Writing about the stories shown in Aoi Bungaku is always difficult. For your average anime show no one knows the story until it is broadcast. But with these stories the Japanese viewer will be familiar with them, they are based on established literary masterpieces, yet I have not read a single one of them. Normally, as a westerner, I expect not to catch all the nuances of a Japanese show anyway, but now I’m put at an even greater disadvantage. What’s more, these aren’t straightforward interpretations of the texts. They are imaginative retellings, and I can’t tell the original from the interpretation. This is partly why I didn’t write at all about the last story. But I’ll give “Run, Melos” a try.
The anime takes an interesting turn. Rather than being an inspirational story about a man rushing back to prevent his friend from being executed, we get a playwright who is contracted to write a stage version of it. Takada is reluctant at first, then falls into despair when the legend dredges up painful memories.
15 years ago Takada and his friend Yoshina were to run away to Tokyo to do theatre together, but Yoshina doesn’t make the train. Takada sees him standing by the tracks as the train passes. In other words, Yoshina breaks a promise. While the play Takada writes is all about enduring pain and near death because of such a promise. The evil Roman guy who will execute Melos’ friend does not believe in altruism, rather that humans’ hearts are black and corrupt, quick to betray. Which is just what happened to Takada. And he must face his own painful memory, and a decision of what to do when he suddenly learns Yoshina is now dying. Meanwhile, his manager is waiting for the manuscript. “Is it worse to wait or to be kept waiting?”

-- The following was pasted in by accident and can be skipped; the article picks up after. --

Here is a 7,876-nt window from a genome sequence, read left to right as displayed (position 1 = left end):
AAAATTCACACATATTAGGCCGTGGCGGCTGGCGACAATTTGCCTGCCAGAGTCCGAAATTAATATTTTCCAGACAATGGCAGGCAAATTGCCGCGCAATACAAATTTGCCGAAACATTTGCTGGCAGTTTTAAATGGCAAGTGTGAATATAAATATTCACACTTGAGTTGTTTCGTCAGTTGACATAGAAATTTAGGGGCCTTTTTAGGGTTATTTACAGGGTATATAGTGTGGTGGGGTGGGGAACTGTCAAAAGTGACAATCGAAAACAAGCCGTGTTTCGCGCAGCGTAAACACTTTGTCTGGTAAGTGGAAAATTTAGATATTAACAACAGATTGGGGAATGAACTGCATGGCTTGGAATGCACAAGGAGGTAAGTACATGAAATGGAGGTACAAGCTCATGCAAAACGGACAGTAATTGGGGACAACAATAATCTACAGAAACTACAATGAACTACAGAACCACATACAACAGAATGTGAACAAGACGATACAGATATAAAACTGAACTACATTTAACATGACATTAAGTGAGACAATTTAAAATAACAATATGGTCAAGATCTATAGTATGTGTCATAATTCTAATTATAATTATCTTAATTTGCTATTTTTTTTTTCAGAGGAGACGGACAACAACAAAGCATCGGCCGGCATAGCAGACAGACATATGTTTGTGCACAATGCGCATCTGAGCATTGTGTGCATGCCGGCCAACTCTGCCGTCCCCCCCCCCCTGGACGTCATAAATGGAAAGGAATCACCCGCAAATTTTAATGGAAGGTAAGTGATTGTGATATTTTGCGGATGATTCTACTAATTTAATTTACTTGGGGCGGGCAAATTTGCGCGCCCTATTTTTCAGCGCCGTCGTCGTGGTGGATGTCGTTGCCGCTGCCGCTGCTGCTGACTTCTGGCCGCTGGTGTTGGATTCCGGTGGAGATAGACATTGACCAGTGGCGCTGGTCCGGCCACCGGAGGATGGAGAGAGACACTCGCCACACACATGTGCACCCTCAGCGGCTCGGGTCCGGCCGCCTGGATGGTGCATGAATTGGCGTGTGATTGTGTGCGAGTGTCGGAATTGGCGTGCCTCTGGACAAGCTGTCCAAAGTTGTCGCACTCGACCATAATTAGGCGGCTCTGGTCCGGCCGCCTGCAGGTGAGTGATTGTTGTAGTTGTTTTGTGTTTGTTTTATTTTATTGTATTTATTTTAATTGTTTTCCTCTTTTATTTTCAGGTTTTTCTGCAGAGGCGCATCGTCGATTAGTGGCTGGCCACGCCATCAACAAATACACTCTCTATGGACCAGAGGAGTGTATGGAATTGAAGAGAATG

What makes the Aoi Bungaku version so effective, besides the glorious animation and artwork, is how it mixes the play and Takada’s personal story together. On one hand we have Takada’s play being performed, and it frankly doesn’t seem more than a rehash of the original story, everyone gesticulating wooden lines in Greek garb. But all of a sudden characters change. Takada himself appears as a Greek chorus figure, plucking a lyre, narrating. The stage effects and lighting are revealed to us, as if to say, “This is only a play, a lie. The truth lies elsewhere.” At another point he’s watching from the audience as Melos takes the form of Yoshina. The evil Roman guy appears on the train with him. Melos’ fight with the bandits occurs on Takada’s desk while he furiously writes. Fireflies turn into stage lights. I could go on and on.
Not only is this amazing to watch, but it allows us to visit the situation from many different angles, or maybe it’s Takada who does so. The overall effect is to emphasize the desperation that Melos felt, trying to reach his friend, and Takada’s despair over a friend who failed him.
The original story ends happily, with Melos returning to save his friend. Takada’s ends not with happiness, but with a sense of closure over an event he had thought he had overcome long ago.
Another lovely story in the Aoi Bungaku series. Highly recommended.